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|標題:||Confronting Orientalism with Cinematic Art: Cultural Representation in Bruce Lee's The Way of the Dragon
|作者:||Min-Hua Wu||關鍵字:||李小龍;《猛龍過江》;東方主義;霸權;文化研究;電影藝術;Bruce Lee;The Way of the Dragon;Orientalism;hegemony;Cultural Studies;cinematic art||Project:||Intergrams, Volume 16, Issue 2, Page(s) 30-50.||摘要:||
Taking Edward Said's discourse on Orientalism as a point of departure, this paper attempts to explore how Bruce Lee confronts Orientalism with cinematic art. It analyzes one of Lee's representative films, The Way of the Dragon, examining how the director manipulates traditional kung fu cameras to subvert stereotypical cultural representations. In this unique action film, he makes the best of Chinese kung fu while appealing to the art of Western filmmaking, where-as an actor and director- he strives to screen against and beyond occidental stereotypes. As a result, he transforms a Western mythology into an Asian heroic myth and tinges the theory and practice of his kung fu formation with a Gramscian hegemonic vein in a sophisticated manner. This study also discusses audience receptions of Lee's cinematic representations based on Stuart Hall's encoding-decoding model for cultural analysis. From Lee's brand new perspective, the audience witnesses that an Oriental nobody dares to go so far as to stand up against Orientalism and manage to defy Western sweeping generalizations of the Orient. The film thus rewrites the stereotypical discourse that portrays the socalled Chinaman as affected and not effective. Presenting a firm Chinese subjectivity by means of kung fu fightings on the stage and in the limelight, Lee succeeds in asserting himself as an important international cinematic figure who in one sense or another utters the unutterable suppressed inner voices for the Chinese people, the Oriental, and all those who belong to the marginal.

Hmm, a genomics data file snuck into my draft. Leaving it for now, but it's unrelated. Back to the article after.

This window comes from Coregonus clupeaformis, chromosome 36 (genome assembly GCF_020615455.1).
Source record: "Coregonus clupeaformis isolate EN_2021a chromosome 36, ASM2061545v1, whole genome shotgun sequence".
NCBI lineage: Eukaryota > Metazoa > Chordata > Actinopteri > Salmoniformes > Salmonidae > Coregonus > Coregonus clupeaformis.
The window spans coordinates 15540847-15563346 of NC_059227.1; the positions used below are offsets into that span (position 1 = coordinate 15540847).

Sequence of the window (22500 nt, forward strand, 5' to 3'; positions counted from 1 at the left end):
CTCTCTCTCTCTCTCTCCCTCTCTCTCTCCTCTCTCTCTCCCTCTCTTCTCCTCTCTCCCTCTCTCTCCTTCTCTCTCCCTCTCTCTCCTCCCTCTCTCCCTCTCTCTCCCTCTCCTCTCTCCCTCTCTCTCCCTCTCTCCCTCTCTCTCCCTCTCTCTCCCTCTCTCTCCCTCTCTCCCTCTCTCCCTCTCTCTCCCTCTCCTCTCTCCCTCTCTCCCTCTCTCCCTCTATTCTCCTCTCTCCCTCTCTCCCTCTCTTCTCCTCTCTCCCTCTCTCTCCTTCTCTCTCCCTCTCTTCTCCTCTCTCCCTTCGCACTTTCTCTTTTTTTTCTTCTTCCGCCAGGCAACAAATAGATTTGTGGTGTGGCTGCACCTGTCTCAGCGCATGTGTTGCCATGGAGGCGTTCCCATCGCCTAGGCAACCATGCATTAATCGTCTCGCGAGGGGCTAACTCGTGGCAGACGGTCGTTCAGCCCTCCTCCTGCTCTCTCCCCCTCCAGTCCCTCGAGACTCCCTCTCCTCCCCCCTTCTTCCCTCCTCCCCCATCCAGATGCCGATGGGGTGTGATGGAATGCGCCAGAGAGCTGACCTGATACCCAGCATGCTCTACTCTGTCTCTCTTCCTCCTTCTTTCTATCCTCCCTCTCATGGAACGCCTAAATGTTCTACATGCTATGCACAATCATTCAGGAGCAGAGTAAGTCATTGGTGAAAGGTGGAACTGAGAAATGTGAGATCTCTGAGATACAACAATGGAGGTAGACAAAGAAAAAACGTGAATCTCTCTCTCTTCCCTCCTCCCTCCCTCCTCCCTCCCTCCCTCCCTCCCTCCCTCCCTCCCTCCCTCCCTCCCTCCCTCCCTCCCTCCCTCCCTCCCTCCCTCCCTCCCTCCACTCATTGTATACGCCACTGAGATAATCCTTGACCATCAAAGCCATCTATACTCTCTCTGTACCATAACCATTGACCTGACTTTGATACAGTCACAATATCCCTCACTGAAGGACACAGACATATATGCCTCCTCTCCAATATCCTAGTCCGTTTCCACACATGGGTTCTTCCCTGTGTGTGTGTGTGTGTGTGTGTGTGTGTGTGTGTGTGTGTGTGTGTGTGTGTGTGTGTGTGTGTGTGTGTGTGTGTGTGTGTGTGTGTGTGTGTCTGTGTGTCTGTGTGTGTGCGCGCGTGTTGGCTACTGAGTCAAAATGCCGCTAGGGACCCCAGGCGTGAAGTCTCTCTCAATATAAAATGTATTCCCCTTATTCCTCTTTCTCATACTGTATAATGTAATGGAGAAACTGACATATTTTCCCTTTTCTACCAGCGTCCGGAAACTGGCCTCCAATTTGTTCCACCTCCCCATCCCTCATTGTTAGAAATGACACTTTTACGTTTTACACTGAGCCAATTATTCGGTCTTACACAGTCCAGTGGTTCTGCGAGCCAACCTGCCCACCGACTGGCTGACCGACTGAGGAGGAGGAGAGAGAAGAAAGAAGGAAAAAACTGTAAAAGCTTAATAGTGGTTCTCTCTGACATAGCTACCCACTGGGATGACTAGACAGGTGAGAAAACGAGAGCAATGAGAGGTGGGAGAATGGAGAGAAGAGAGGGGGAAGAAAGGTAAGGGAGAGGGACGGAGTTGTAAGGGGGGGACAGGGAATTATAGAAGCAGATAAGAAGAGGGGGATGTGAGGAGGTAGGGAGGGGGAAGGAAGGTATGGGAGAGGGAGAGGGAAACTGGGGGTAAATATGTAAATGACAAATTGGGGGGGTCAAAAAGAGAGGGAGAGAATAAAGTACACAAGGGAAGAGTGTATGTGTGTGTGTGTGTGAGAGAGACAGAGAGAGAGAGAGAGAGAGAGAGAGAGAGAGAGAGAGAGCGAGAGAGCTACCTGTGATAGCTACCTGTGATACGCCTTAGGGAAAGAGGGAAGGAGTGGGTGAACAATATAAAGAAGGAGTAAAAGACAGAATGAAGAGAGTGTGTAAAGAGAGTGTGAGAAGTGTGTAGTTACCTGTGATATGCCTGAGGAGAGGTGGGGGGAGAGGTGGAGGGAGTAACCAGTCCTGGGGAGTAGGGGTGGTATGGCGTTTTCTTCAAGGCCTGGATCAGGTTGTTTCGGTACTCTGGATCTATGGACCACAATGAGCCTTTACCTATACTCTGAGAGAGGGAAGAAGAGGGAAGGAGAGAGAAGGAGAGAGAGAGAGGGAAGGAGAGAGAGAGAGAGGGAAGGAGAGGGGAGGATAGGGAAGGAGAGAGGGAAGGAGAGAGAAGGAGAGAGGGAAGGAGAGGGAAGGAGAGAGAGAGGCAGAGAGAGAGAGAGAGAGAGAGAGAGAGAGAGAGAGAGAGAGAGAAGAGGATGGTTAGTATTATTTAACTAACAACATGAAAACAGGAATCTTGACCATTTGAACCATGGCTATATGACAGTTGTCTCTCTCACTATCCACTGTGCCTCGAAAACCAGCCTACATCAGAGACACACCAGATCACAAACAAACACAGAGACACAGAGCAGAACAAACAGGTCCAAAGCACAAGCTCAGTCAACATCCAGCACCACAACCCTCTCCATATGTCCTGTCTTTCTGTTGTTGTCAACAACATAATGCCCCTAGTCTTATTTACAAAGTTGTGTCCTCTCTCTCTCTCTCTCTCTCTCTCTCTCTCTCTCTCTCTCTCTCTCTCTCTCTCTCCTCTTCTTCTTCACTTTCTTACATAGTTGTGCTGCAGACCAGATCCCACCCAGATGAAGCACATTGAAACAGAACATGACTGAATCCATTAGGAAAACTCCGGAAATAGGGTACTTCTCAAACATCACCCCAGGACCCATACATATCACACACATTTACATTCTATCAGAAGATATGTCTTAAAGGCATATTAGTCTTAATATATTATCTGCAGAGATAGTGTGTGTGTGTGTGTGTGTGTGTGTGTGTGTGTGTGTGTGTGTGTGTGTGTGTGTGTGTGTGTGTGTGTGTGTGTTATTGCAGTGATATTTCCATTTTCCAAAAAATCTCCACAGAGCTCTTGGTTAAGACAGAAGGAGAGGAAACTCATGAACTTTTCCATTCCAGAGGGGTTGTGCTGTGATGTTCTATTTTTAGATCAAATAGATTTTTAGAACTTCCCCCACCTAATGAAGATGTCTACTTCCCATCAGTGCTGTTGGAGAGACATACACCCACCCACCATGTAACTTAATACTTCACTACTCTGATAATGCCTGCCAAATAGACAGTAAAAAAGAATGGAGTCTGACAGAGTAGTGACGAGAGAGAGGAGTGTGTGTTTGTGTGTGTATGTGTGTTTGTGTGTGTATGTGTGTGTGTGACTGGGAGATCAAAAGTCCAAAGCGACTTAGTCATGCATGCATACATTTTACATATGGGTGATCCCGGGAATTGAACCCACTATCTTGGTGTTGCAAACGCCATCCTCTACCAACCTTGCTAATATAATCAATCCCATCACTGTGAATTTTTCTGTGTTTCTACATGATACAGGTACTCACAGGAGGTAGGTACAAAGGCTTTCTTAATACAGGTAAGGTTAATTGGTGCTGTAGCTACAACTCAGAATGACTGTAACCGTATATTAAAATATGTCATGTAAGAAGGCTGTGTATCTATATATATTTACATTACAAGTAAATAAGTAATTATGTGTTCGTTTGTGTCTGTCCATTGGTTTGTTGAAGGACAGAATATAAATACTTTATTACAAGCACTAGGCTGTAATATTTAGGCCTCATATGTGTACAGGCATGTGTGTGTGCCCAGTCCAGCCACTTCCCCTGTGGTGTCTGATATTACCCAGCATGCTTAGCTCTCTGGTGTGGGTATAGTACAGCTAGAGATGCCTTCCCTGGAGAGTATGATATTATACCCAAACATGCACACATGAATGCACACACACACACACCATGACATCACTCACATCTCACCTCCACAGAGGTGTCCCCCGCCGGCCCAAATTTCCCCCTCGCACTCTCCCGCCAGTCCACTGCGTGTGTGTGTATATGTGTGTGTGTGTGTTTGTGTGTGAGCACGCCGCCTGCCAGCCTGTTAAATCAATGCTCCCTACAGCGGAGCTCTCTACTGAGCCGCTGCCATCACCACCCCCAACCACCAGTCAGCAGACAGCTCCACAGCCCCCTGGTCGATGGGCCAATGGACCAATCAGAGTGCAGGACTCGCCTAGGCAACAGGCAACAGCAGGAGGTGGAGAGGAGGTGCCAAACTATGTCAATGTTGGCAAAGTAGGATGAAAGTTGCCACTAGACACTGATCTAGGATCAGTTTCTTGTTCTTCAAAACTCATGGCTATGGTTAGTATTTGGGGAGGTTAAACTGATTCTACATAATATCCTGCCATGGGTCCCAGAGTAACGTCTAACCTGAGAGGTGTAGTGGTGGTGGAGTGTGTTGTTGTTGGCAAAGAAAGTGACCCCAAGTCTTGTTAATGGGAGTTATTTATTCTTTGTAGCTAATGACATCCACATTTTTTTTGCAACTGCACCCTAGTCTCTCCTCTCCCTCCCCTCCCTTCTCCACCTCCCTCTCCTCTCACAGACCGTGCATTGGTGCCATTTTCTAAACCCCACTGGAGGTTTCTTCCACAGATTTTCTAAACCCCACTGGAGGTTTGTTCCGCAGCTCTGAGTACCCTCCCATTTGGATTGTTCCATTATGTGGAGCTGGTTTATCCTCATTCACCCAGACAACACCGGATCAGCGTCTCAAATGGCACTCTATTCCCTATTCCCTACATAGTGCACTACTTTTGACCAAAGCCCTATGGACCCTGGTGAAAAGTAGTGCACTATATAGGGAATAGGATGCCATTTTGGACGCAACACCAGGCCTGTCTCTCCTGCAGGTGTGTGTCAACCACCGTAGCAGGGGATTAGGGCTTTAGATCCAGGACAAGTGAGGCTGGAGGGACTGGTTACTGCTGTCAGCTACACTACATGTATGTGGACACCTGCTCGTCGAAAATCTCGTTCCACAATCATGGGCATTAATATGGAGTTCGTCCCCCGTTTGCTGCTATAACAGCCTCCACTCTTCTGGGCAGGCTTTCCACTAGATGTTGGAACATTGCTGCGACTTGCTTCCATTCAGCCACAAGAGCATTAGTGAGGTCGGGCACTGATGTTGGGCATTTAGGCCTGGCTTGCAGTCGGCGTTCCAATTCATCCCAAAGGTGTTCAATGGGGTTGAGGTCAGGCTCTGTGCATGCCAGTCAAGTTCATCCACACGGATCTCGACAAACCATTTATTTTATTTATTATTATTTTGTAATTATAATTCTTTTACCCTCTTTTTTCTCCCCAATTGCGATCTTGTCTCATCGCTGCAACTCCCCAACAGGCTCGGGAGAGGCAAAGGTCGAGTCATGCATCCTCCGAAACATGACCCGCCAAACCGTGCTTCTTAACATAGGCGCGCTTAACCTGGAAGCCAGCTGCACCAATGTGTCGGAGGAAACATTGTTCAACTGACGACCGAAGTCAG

|Appears in Collections:||第16卷 第02期|
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